To watch the new FDOT joint, please click on the image below:
St. Johns County’s Sawgrass Marriott will be the scene for a statewide summit on broadband technology this weekend, courtesy of the Florida Association of Counties.
Two name speakers will bookend the event. The Jan. 26 keynote address will be delivered by Evan Feinman, the Director of BEAD at the National Telecommunications and Information Administration.
BEAD, short for Broadband Equity, Access, and Deployment, is distributing over $42 billion into broadband projects in the United States and its territories.
Gary Bolton, the CEO of the Fiber Broadband Association, will deliver the keynote address Jan. 27.
The summit will feature events with the National Telecommunications and Information Administration, the Federal Communications Commission, the Florida Department of Economic Opportunity — which hosts the Office of Broadband — and more. At those events, local governments can learn which agencies and organizations hold the funding.
FAC expects 90% of the state’s 67 counties to have representation at this event.
The Jacksonville Sheriff’s Office is offering an unprecedented five-figure bonus to new hires, but there is a catch: Working as a guard in the city jail.
Sheriff T.K. Waters made the pitch this week in a recruitment video. Waters, as readers might remember, started out in JSO at the age of 21 as a correctional officer.
“By answering the call for service, not only will you be embarking on a noble career path, but you’ll also receive the outstanding benefits that JSO has to offer,” Waters said. “There’s no better time than now to join.”
“Let today be the day you finally answer the call,” Waters advised those who had been “considering a career in law enforcement.”
While the JoinJSO.com website the video promotes appears to have a security issue at this writing, what’s clear from Waters’ comments is that being a guard at the jail could lead to larger career security. The bonuses may seem to some to be the latest attempt to make up for compensation changes approved last decade, when the cherished defined benefit pension plan was phased out for new hires, in favor of a defined compensation plan that tied benefits to market performance.
To watch the video, please click on the image below:
One of the region’s leading journalists will be holding forth this week on a topic he’s covered more closely than anyone.
Andrew Pantazi of the Tributary will discuss redistricting Thursday evening in a virtual event held by Duval County Democrats.
“Pantazi will explain the evolution of redistricting in Jacksonville since the 2000 census and how the lawsuit results and new “people’s map” will impact Jacksonville voters facing the 2023 unitary elections,” per the event sign-up page.
You don’t have to be a member of the Duval Democrats to listen to Pantazi’s insights, but a word of warning: signing up will open you up to continued communications from the local party. If you can live with that, though, you’re in for an educational evening.
Two Republicans in the 2023 race for Jacksonville Mayor are touting endorsements this week that they hope will help them in the March election.
Jacksonville City Council member Cumber is earning endorsements from past and present elected officials from the Beaches, including Lauren Key and Josh Messinger, Atlantic Beach Commissioner Jessica Ring, and former Neptune Beach Council member Edward Skinner Jones.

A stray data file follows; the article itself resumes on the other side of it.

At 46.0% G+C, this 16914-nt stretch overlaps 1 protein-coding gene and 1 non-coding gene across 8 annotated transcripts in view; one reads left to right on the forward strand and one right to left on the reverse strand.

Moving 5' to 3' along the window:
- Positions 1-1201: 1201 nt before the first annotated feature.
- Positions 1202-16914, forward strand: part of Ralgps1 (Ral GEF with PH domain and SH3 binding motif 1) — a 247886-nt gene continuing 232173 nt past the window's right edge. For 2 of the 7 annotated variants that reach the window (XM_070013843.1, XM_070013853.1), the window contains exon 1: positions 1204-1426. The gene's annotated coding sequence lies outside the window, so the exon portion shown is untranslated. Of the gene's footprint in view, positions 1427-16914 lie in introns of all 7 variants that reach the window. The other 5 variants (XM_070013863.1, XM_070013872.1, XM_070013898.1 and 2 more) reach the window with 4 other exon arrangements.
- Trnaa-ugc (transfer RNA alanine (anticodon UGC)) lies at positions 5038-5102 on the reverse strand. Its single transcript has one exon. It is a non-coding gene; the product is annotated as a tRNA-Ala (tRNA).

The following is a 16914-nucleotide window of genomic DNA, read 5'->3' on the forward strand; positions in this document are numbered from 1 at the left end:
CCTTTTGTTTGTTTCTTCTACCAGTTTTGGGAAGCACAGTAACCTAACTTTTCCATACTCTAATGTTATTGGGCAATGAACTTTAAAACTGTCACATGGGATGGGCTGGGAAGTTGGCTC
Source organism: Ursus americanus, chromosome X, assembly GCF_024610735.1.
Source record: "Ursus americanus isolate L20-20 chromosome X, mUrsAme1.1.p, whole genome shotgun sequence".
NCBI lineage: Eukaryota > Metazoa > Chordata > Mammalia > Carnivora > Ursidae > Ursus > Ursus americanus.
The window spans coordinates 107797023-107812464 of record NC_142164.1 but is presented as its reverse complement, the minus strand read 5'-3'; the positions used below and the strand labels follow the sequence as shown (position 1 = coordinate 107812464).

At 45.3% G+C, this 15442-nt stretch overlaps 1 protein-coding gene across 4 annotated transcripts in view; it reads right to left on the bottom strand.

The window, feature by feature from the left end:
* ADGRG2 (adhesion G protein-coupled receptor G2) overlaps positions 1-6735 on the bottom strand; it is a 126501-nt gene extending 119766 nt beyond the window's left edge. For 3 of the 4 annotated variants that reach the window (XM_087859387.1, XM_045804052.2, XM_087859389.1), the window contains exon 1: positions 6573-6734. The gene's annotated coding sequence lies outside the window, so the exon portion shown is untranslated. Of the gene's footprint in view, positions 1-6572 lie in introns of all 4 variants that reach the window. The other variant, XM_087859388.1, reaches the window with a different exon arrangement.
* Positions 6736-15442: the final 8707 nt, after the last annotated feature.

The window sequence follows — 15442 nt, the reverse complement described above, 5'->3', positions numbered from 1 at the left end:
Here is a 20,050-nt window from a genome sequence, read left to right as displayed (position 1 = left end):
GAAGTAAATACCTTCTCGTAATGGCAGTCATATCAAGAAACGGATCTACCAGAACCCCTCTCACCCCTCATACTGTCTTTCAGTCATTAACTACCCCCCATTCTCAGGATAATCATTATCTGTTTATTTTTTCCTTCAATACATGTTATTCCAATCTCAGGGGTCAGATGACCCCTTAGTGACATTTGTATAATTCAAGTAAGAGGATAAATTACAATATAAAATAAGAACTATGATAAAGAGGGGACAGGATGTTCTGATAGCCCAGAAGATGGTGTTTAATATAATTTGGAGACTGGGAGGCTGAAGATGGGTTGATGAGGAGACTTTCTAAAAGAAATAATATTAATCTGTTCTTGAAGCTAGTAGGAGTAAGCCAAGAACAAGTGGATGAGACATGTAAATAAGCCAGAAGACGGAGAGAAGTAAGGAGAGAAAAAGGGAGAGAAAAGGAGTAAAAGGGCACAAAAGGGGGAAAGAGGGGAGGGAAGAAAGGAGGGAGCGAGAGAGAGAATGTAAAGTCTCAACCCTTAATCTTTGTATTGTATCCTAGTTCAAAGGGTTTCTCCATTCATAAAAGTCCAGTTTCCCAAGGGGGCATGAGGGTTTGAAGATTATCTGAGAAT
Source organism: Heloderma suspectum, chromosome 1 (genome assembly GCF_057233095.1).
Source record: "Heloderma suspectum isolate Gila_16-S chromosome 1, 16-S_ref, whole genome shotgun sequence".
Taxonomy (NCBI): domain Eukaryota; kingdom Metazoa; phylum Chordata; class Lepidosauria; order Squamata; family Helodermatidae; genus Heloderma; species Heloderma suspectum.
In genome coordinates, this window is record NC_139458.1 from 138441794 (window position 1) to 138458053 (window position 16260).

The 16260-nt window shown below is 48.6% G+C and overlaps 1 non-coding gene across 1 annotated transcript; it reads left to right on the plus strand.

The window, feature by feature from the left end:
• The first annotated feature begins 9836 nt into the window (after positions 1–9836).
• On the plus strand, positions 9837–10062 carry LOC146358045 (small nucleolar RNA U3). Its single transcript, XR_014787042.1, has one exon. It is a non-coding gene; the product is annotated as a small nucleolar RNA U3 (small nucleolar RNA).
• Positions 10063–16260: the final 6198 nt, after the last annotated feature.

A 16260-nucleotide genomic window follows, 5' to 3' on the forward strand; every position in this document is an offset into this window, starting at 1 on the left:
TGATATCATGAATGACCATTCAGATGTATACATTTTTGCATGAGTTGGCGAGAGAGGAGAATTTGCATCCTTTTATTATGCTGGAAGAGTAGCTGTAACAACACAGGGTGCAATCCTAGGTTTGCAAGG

“The beaches are independent municipalities that strongly rely on the partnerships forged with the City of Jacksonville. LeAnna Cumber recognizes the value the three beach cities bring to Duval County and is committed to strengthening our partnerships with the City of Jacksonville,” Key said of her endorsement.
Meanwhile, Jacksonville Chamber of Commerce CEO Daniel Davis could tout his own endorsement by Tuesday afternoon, with Sheriff Waters offering the latest police endorsement for Davis at the Fraternal Order of Police headquarters.
“One of the most important partnerships that JSO can have is a supportive mayor and only one candidate has a proven track record of supporting law enforcement and promoting innovative solutions to address violent crime in Jacksonville and that is Daniel Davis,” Waters said, as reported first by the Davis-supportive Florida’s Voice website, which got the embargoed version of the news release.
Police interests continue to consolidate behind Davis despite Cumber and another Republican in the field, Al Ferraro, consistently voting for whatever law enforcement wanted during their time on the dais.
Couldn’t be more proud to have my friend and our great Sheriff TK Waters’ endorsement and support. pic.twitter.com/O9k8C7AEgu
— Daniel Davis (@DanielDavisFL) January 24, 2023
In the mail
A funny aspect of Jacksonville Sheriff Waters endorsing Jacksonville Chamber of Commerce CEO Davis is the news was already in the mailboxes of city Republicans a day or two earlier.
Davis’ committee, Building a Better Economy, sent out at least three mail pieces during the past week — two positive pieces sandwiching a hit on Council member Cumber, considered his top competition for conservative votes and money in the race for Jacksonville Mayor.
The first piece to drop emphasizes Davis’ local leadership. The third piece, matching the first in graphic style, uses the word “conservative” six times and includes Waters’ endorsement. Playing on the theme of the label, the second piece against Cumber calls her a “liberal activist” and “not conservative,” but “a liberal trying to fool us.”